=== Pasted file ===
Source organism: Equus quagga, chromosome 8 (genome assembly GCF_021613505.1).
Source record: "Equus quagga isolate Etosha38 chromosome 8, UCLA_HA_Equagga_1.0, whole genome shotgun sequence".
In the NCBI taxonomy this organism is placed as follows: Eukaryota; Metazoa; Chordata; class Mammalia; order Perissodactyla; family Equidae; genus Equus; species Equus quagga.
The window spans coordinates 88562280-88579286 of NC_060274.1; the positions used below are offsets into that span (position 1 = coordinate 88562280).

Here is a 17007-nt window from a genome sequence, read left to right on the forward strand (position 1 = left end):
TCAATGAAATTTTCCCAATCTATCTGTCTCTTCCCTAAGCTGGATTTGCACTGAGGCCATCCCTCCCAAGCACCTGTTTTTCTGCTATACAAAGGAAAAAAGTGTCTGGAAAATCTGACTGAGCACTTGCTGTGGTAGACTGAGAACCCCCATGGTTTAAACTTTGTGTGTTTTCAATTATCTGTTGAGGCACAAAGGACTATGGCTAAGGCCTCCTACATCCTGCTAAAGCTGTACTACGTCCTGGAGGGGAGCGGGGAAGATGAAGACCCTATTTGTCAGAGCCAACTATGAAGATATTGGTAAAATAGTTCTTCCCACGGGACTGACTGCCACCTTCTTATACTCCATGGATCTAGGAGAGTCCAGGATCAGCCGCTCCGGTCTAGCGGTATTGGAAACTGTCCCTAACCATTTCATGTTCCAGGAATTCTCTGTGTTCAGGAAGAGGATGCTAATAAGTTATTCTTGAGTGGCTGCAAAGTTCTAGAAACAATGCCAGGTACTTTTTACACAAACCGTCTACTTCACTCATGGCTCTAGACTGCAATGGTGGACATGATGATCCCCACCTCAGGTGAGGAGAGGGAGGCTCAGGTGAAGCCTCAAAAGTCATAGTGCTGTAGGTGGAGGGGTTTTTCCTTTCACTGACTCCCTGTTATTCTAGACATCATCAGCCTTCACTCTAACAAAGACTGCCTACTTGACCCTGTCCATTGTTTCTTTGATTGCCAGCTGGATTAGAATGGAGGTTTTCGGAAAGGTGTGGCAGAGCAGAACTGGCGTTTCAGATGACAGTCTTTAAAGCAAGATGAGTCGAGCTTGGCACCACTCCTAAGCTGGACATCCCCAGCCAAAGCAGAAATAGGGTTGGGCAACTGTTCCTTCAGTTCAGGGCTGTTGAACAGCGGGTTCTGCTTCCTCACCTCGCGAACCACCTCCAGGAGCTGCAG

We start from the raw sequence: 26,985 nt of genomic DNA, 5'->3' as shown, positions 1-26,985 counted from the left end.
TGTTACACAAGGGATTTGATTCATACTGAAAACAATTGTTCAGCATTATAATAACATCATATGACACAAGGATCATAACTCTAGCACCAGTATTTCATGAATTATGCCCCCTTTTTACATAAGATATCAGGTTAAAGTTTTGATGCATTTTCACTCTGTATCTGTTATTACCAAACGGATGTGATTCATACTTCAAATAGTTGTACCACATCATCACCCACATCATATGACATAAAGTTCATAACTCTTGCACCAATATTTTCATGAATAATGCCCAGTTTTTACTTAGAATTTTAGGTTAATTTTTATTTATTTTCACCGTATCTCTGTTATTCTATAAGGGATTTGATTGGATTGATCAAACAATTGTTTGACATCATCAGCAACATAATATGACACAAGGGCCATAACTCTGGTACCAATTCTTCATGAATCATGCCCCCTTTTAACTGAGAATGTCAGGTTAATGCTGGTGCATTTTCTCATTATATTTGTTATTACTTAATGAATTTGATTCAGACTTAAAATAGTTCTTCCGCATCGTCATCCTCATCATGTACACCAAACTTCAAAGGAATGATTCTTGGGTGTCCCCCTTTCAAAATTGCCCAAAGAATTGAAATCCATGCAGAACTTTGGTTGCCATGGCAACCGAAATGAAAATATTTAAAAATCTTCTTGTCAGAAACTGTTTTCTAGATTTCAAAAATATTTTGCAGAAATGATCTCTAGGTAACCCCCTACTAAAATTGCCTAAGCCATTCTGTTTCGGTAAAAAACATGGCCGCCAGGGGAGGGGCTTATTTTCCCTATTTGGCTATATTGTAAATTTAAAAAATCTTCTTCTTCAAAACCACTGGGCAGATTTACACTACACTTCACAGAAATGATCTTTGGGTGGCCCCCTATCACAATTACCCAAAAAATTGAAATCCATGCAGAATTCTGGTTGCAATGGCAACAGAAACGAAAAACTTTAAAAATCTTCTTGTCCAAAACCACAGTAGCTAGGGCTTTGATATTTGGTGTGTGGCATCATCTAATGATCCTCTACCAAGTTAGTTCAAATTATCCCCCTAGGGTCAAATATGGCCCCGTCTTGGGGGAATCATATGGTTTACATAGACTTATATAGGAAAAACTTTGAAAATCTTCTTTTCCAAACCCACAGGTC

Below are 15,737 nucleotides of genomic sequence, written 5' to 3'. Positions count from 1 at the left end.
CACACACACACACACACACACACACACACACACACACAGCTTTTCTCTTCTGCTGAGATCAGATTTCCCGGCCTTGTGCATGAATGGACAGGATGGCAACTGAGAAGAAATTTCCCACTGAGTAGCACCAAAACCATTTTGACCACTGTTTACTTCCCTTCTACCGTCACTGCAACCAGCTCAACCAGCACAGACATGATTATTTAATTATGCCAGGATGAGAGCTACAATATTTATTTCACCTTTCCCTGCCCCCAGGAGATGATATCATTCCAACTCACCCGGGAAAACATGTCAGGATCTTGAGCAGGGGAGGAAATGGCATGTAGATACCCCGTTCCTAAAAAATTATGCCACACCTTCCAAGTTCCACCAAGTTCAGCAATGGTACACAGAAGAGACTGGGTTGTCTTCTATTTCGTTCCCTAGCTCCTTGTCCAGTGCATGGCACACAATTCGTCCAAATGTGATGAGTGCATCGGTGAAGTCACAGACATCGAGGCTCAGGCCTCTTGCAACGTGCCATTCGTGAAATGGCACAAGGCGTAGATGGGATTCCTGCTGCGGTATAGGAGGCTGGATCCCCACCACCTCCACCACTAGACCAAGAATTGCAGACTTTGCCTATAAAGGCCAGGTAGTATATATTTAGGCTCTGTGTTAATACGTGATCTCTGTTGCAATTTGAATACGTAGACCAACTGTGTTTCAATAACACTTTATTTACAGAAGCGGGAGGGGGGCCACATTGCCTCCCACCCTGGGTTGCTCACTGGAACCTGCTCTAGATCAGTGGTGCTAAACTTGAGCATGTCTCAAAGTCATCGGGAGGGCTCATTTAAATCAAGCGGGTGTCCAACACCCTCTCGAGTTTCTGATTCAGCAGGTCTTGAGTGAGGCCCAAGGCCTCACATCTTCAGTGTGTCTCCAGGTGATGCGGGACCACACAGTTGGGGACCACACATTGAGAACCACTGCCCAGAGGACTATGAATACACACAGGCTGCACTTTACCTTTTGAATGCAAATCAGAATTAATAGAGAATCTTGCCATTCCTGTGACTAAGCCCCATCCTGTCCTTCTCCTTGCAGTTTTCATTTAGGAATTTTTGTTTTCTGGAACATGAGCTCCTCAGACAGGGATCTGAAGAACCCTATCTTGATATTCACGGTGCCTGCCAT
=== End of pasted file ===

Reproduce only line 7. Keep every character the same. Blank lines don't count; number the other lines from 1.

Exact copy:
We start from the raw sequence: 26,985 nt of genomic DNA, 5'->3' as shown, positions 1-26,985 counted from the left end.